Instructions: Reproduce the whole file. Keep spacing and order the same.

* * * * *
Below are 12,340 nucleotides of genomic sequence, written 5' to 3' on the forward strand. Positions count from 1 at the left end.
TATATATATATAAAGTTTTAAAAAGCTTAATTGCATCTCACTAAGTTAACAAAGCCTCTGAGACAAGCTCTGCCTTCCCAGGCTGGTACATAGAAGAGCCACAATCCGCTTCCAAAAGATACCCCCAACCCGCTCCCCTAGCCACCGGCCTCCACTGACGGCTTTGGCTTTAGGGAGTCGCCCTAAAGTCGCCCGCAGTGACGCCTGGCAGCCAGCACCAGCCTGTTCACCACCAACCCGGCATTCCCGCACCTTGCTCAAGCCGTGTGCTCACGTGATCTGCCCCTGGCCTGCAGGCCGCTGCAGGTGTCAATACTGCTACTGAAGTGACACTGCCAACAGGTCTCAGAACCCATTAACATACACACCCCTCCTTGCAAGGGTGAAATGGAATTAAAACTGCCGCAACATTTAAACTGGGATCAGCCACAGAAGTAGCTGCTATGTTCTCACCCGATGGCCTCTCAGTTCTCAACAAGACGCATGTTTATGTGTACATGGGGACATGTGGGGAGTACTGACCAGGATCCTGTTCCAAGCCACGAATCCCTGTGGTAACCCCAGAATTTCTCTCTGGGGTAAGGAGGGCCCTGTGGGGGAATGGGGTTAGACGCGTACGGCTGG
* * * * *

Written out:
Below are 12,340 nucleotides of genomic sequence, written 5' to 3' on the forward strand. Positions count from 1 at the left end.
TATATATATATAAAGTTTTAAAAAGCTTAATTGCATCTCACTAAGTTAACAAAGCCTCTGAGACAAGCTCTGCCTTCCCAGGCTGGTACATAGAAGAGCCACAATCCGCTTCCAAAAGATACCCCCAACCCGCTCCCCTAGCCACCGGCCTCCACTGACGGCTTTGGCTTTAGGGAGTCGCCCTAAAGTCGCCCGCAGTGACGCCTGGCAGCCAGCACCAGCCTGTTCACCACCAACCCGGCATTCCCGCACCTTGCTCAAGCCGTGTGCTCACGTGATCTGCCCCTGGCCTGCAGGCCGCTGCAGGTGTCAATACTGCTACTGAAGTGACACTGCCAACAGGTCTCAGAACCCATTAACATACACACCCCTCCTTGCAAGGGTGAAATGGAATTAAAACTGCCGCAACATTTAAACTGGGATCAGCCACAGAAGTAGCTGCTATGTTCTCACCCGATGGCCTCTCAGTTCTCAACAAGACGCATGTTTATGTGTACATGGGGACATGTGGGGAGTACTGACCAGGATCCTGTTCCAAGCCACGAATCCCTGTGGTAACCCCAGAATTTCTCTCTGGGGTAAGGAGGGCCCTGTGGGGGAATGGGGTTAGACGCGTACGGCTGG